Under the circumstance, we urge upon the United Nations to use its opportunity to include in its General Assembly resolutions on Burma, which they are currently drafting, the establishment of UN Commission of Inquiry into these crimes. This could establish the truth and make recommendations for action in the interest of international peace and security.

Meanwhile, it is worth mentioning that Islam advocates peace, love and harmony and decries all unjust violence; and we invite the attention of Daw Aung San Suu Kyi and all Burmese leaders to the positive and constructive aspects of Islam, its peaceful teachings and philanthropic philosophy and orientation.

Form more information please contact 

Habibur Rahman +88(0) 1817012919

Tun Khin               +44 (0) 7888714866

Wednesday 9 October 2013

Are invisible forces orchestrating Myanmar's anti-Muslim violence?

Source Aljazeera, 9 Oct

The military has much to lose from democratic reforms and may be using the bloodshed as a way to reassert control.

Francis Wade

Francis Wade is a Thailand-based freelance journalist and analyst covering Myanmar and Southeast Asia.

The Buddhist Rakhine consider Muslim Rohingya to be Bengalis and have directed most of the sectarian bloodshed at them, writes Francis Wade [EPA]

Myanmar's president made his first trip to the violence-hit town of Thandwe last week, days after a 94-year-old Muslim woman was slain by Buddhists in a nearby village. Spurred on by an unrelated argument between a Muslim political leader and a Buddhist taxi driver two days prior, a mob approached her home in a nearby village on October 1. Her daughter managed to escape, but returned to find a charred house and a mother with cuts to her neck, head and stomach.

The state-run New Light of Myanmar later quoted President Thein Sein as saying that he had suspicions about the nature of the Thandwe attacks, where close to 100 houses were razed. "Ethnic Rakhine [Buddhists] and ethnic Kaman [Muslims] have been living here in peaceful co-existence for many years," he said. "External motives instigated violence and conflicts. According to the evidence in hand, rioters who set fire to the villages are outsiders."

For someone who has demonstrated such ineptness at confronting head-on the anti-Muslim violence over the past 16 months, the statement is surprising. In it, he finally appears to acknowledge that organised networks of Buddhist extremists are operating in Myanmar.

It's something that observers have long suspected: the method and style of attacks in Rakhine state, Mandalay region, Shan state and beyond, have been eerily similar, with small trigger events causing mobs to form quickly and descend on towns en masse, weapons already prepared. In most cases, police have stood by and watched, and often locals at the scene have claimed the mobs are formed of "outsiders". A photograph taken near Thandwe this week shows a truckload of armed men sporting red bandanas,which appears at odds with the idea that these groups are just rabbles of aggrieved local civilians.

The role of Buddhist monks in advocating violence against Muslims has also taken many by surprise, although monks were also involved in attacks on mosques during anti-Muslim violence in 1997.

Not a new phenomenon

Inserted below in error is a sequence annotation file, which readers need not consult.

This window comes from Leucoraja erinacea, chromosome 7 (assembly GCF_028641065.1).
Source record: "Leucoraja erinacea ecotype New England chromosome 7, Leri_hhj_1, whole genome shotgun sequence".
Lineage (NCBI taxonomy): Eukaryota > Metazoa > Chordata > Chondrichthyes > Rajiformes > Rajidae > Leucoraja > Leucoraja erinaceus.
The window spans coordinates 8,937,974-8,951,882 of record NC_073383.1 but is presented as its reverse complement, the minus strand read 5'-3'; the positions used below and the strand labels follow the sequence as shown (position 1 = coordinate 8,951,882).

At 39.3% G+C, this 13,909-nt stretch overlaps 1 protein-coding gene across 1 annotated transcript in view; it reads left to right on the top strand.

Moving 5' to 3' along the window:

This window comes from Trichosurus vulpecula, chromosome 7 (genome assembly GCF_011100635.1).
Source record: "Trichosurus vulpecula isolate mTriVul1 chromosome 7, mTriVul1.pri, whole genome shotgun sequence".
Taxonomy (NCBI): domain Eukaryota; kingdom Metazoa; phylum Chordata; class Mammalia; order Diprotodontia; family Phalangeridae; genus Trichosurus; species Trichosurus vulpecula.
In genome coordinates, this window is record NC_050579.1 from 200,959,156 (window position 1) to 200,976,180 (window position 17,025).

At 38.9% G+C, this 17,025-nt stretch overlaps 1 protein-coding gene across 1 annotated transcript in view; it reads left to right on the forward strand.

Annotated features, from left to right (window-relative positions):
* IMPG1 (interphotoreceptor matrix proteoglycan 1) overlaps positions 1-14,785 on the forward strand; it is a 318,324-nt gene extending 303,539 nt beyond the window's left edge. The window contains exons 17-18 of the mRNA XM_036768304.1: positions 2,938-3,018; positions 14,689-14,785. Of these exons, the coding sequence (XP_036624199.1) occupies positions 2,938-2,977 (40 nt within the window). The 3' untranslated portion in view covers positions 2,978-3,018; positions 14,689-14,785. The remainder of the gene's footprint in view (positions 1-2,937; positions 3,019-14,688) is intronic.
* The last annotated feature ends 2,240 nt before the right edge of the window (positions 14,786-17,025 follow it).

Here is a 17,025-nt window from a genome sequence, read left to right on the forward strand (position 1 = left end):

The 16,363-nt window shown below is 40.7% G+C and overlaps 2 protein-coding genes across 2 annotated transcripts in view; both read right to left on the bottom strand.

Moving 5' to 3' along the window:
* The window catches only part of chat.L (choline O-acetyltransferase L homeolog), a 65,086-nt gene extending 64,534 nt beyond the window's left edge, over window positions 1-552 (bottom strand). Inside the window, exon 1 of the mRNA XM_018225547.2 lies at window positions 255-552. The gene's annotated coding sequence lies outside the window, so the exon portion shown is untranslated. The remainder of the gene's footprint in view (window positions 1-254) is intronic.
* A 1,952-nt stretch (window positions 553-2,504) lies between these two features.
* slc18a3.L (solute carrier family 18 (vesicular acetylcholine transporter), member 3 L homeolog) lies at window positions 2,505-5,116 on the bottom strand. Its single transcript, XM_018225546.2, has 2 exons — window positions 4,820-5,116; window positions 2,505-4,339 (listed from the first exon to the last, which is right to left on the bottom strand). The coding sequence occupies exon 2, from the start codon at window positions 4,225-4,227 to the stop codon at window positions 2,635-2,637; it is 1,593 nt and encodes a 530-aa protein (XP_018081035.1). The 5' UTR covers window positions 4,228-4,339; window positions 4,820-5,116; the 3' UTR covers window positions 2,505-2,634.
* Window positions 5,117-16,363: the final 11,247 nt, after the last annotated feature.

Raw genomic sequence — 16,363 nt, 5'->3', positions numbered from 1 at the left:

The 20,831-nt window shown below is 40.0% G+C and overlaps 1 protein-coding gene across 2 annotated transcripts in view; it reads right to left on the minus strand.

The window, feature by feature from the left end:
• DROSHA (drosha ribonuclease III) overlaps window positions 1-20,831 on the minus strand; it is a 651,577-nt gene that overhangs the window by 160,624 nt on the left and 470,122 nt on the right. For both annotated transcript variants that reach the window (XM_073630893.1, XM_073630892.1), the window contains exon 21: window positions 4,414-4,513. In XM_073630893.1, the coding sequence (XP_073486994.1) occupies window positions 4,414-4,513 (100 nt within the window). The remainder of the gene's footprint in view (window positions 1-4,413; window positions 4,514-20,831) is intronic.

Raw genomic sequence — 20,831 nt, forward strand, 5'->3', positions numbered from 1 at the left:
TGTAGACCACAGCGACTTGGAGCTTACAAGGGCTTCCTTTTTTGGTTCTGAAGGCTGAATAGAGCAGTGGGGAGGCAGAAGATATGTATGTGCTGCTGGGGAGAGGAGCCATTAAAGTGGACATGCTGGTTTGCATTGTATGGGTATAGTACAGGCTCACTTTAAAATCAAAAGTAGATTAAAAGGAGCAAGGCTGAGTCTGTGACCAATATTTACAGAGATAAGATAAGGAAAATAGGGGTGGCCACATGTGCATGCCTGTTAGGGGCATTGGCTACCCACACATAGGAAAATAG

If there is an organised element to this, then it raises the question of who, and why. There's no clear answer, but powerful forces in Myanmar, particularly the military, would benefit from this unrest. On several occasions in the past few decades, violent clashes directed at an ethnic minority group have coincided with political sensitivities in the country: the 1967 anti-Chinese riots, when the military orchestrated attacks on Chinese-owned properties, in part to distract from General Ne Win's damaging mismanagement of the economy; and in 1988, when attacks on Muslims broke out in Taunggyi and Prome as anti-regime protests swept the country. Many at the time believed the military had sought to inflame ethnic tensions in order to split what could have otherwise been a cohesive anti-regime front.

Can this theory be applied to Myanmar today? Thein Sein's democratic reforms will have unnerved the military, which receives more than one-fifth of the total state budget. With moves towards democratic rule, questions are asked of the colossal resources channeled to the armed forces, and whether its position as the patriarch of Myanmar society is still relevant. This week, the military-backed ruling Union Solidarity and Development Party warned that the country would be in "serious danger and face consequences beyond expectation" if the constitution was overhauled. One of the main reasons the opposition has for revising the junta-drafted 2008 constitution would be to dilute the power of the military.

Societal unrest, whether it be communal tensions or ongoing conflict with ethnic armies, provides a prime opportunity for any military to reassert its waning influence. Already this has worked to surprising effect in a country where ethnic and political divides run deep. Rakhine, who have long resisted military encroachment on their state, now ask for their protection against what they see as an Islamic tide sweeping the state. Prominent members of the pro-democracy movement have said they would join forces with the army to fight off "foreign invaders", namely the Muslim Rohingya minority. The role of Buddhist monks in advocating violence against Muslims has also taken many by surprise, although monks were also involved in attacks on mosques during anti-Muslim violence in 1997.

Rohingya, an existential threat?